Hennepin County District Court File No. 03036151.
Considered and decided by Halbrooks, Presiding Judge, Schumacher, Judge, and Huspeni, Judge.*fn1
The imposition of an upward durational departure based on judicial findings following a Lothenbach trial to the court violates the defendant's Sixth Amendment right to a jury trial.
The opinion of the court was delivered by: Halbrooks, Judge
Affirmed in part, reversed in part, and remanded
Appellant Todd Allen Johnson challenges his conviction and sentence for criminal vehicular homicide, arguing that (1) the district court erred in denying his pretrial motion to suppress evidence and (2) the district court erred in imposing an upward durational departure at sentencing after denying appellant's request to withdraw his guilty plea. We affirm the district court's denial of appellant's motion, but reverse the sentence and remand for reconsideration consistent with Blakely v. Washington, 124 S.Ct. 2531 (2004).
On the evening of May 25, 2003, at approximately 10:20 p.m., two Minneapolis police officers responded to a report of a motor vehicle accident at the intersection of Fremont Avenue and 34th Street. At the scene, the officers discovered that a blue Grand Marquis automobile had struck a taxi cab, killing the cab's driver and injuring its five passengers. The police learned from witnesses that the driver of the Grand Marquis had left the scene on foot. Based on their initial investigation, the officers subsequently concluded that the Grand Marquis had approached the intersection at a high rate of speed, run a stop sign, and collided with the taxi.
A woman at the scene told the officers that she had observed a Grand Marquis going approximately 60 miles per hour past her home on 34th Street toward Fremont Avenue just before hearing a crash; she then ran to the accident site and observed the driver of the Grand Marquis get out of the vehicle, holding his chest. When she approached the driver to urge him to stay at the scene, she noticed that he "reeked" of alcohol. The driver then returned to the vehicle to retrieve a bottle and walked away. A second individual who lives near the intersection told the police that she heard the crash, went to the scene, and saw the driver of the Grand Marquis exit the vehicle. As the driver approached the woman, she saw that he was holding his chest and "looked hurt." The woman told the man that someone had called 911, and the man replied, "Are they on their way? I don't want no part of 'em. I don't want no police." A third woman saw the Grand Marquis approaching the intersection, also heard the crash, went to the accident scene, and saw the driver, who appeared "drunk."
Insurance papers discovered inside the Grand Marquis by the officers indicated that the vehicle was owned and insured by appellant and that appellant resided on Dupont Avenue in Minneapolis. The officers then drove to the address indicated on the insurance papers.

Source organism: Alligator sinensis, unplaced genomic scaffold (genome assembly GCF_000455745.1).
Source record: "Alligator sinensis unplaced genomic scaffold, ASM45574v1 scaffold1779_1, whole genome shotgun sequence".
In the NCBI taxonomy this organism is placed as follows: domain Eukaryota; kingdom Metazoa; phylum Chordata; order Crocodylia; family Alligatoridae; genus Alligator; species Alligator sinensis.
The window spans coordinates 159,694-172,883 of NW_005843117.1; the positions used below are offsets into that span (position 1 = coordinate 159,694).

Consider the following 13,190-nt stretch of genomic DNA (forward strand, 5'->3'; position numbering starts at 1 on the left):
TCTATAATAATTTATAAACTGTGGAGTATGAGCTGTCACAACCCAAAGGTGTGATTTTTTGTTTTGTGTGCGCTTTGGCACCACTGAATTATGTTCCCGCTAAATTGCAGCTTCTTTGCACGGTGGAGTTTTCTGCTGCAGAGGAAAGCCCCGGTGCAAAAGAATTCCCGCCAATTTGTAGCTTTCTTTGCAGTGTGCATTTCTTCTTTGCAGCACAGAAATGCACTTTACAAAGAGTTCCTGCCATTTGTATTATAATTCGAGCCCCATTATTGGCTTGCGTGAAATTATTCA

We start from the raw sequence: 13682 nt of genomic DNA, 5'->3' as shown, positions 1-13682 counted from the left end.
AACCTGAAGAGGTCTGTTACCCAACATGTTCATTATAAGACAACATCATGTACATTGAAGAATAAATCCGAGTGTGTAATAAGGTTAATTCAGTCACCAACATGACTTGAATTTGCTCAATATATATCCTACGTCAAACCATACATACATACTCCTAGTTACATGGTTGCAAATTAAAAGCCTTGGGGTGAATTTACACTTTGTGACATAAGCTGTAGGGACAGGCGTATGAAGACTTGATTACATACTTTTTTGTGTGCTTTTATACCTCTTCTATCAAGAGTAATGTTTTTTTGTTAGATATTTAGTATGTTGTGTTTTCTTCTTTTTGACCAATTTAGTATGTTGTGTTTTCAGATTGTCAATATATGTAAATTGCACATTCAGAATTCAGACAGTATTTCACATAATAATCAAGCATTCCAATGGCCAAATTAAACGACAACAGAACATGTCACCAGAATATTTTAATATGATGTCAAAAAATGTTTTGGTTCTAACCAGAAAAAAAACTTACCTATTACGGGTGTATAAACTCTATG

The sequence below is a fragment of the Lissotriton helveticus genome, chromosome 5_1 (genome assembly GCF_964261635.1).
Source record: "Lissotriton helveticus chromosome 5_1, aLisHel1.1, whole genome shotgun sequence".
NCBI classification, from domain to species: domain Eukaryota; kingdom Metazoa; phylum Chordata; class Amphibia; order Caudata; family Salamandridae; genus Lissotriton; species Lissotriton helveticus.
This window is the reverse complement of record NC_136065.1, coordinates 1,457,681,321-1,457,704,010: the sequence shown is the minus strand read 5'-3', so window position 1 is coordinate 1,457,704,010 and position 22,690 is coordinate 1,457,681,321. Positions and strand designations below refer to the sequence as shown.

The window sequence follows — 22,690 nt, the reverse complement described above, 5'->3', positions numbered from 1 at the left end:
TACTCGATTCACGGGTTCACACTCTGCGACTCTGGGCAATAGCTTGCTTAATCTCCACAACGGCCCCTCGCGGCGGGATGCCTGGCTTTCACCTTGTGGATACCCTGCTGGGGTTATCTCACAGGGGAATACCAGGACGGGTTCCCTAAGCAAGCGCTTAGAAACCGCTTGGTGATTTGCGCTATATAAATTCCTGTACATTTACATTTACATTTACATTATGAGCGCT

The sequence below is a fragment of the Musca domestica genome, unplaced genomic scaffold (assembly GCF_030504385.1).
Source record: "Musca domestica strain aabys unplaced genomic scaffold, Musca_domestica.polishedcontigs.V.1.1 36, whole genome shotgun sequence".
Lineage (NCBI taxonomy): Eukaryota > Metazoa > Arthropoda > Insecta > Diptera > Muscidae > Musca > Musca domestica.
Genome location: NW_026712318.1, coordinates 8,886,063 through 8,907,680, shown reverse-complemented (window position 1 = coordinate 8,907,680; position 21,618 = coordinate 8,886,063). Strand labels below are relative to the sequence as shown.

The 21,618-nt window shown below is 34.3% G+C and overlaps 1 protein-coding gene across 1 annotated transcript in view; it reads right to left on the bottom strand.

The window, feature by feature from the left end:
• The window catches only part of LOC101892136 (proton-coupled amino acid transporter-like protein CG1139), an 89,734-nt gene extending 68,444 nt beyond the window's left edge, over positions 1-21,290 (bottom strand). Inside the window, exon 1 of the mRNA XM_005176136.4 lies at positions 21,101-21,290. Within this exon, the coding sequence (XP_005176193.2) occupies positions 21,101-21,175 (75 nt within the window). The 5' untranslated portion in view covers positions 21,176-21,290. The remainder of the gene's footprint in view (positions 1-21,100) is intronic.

The Dupont Avenue residence is a duplex with an upstairs unit, a downstairs unit, and a common entryway; appellant lived in the downstairs unit. The police banged on the outside door leading to the common area and on several windows of the downstairs unit and loudly announced their presence, but received no response. They also tried and failed to contact the residents by telephone. A neighbor alerted by the noise approached and told the police that she had seen appellant leaving his residence earlier that evening driving a car similar to the one police told her had been involved in the accident at the intersection of Fremont Avenue and 34th Street. The neighbor also stated that a light inside appellant's unit had just been turned off and that she believed the unit to be occupied at that moment. The police then kicked in the outside door and entered the common area.
Once inside the common area, the officers banged on the door of the downstairs unit and identified themselves as police. When a woman opened the door, the officers told her that they believed that appellant had been involved in a serious accident. The woman said that appellant was sleeping. Three officers entered the unit. While one officer spoke with the woman in the living room, the other officers located appellant in the bedroom. Police also brought two of the witnesses from the accident scene to the Dupont Avenue residence. Both witnesses identified appellant as the driver of the Grand Marquis. Police then transported appellant to the Hennepin County Medical Center, where a blood test revealed that his alcohol concentration was.13.
The state charged appellant with one count of criminal vehicular homicide in violation of Minn. Stat. § 609.21, subd. 1(7) (2002). He pleaded not guilty and filed a motion to suppress all evidence obtained as the result of the warrantless entry of his residence. The district court denied the motion, reasoning that the warrantless entry was justified both as a medical emergency and ...